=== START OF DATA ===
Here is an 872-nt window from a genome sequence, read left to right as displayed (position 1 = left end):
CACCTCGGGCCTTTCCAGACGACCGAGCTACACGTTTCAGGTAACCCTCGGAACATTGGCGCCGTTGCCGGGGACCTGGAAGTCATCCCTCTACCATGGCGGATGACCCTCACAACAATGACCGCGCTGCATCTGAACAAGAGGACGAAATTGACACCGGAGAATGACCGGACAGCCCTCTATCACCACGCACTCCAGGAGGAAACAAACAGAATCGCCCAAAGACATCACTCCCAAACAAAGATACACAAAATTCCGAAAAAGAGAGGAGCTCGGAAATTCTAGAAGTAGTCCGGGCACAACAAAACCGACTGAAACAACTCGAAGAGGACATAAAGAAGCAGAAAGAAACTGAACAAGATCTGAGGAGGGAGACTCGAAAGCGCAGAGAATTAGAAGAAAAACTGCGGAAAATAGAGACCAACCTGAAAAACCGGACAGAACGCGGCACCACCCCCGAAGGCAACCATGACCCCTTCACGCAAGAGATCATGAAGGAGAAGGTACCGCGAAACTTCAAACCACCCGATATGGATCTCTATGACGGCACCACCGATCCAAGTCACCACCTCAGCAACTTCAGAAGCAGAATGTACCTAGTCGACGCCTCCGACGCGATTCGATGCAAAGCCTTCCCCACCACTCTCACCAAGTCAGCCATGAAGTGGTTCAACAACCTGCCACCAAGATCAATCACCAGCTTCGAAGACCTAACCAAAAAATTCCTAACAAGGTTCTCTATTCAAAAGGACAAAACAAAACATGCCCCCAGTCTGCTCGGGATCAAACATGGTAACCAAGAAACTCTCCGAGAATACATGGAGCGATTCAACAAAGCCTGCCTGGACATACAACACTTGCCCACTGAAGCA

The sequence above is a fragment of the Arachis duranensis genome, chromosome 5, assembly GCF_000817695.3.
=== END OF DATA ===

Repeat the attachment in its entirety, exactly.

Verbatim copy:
Here is an 872-nt window from a genome sequence, read left to right as displayed (position 1 = left end):
CACCTCGGGCCTTTCCAGACGACCGAGCTACACGTTTCAGGTAACCCTCGGAACATTGGCGCCGTTGCCGGGGACCTGGAAGTCATCCCTCTACCATGGCGGATGACCCTCACAACAATGACCGCGCTGCATCTGAACAAGAGGACGAAATTGACACCGGAGAATGACCGGACAGCCCTCTATCACCACGCACTCCAGGAGGAAACAAACAGAATCGCCCAAAGACATCACTCCCAAACAAAGATACACAAAATTCCGAAAAAGAGAGGAGCTCGGAAATTCTAGAAGTAGTCCGGGCACAACAAAACCGACTGAAACAACTCGAAGAGGACATAAAGAAGCAGAAAGAAACTGAACAAGATCTGAGGAGGGAGACTCGAAAGCGCAGAGAATTAGAAGAAAAACTGCGGAAAATAGAGACCAACCTGAAAAACCGGACAGAACGCGGCACCACCCCCGAAGGCAACCATGACCCCTTCACGCAAGAGATCATGAAGGAGAAGGTACCGCGAAACTTCAAACCACCCGATATGGATCTCTATGACGGCACCACCGATCCAAGTCACCACCTCAGCAACTTCAGAAGCAGAATGTACCTAGTCGACGCCTCCGACGCGATTCGATGCAAAGCCTTCCCCACCACTCTCACCAAGTCAGCCATGAAGTGGTTCAACAACCTGCCACCAAGATCAATCACCAGCTTCGAAGACCTAACCAAAAAATTCCTAACAAGGTTCTCTATTCAAAAGGACAAAACAAAACATGCCCCCAGTCTGCTCGGGATCAAACATGGTAACCAAGAAACTCTCCGAGAATACATGGAGCGATTCAACAAAGCCTGCCTGGACATACAACACTTGCCCACTGAAGCA

The sequence above is a fragment of the Arachis duranensis genome, chromosome 5, assembly GCF_000817695.3.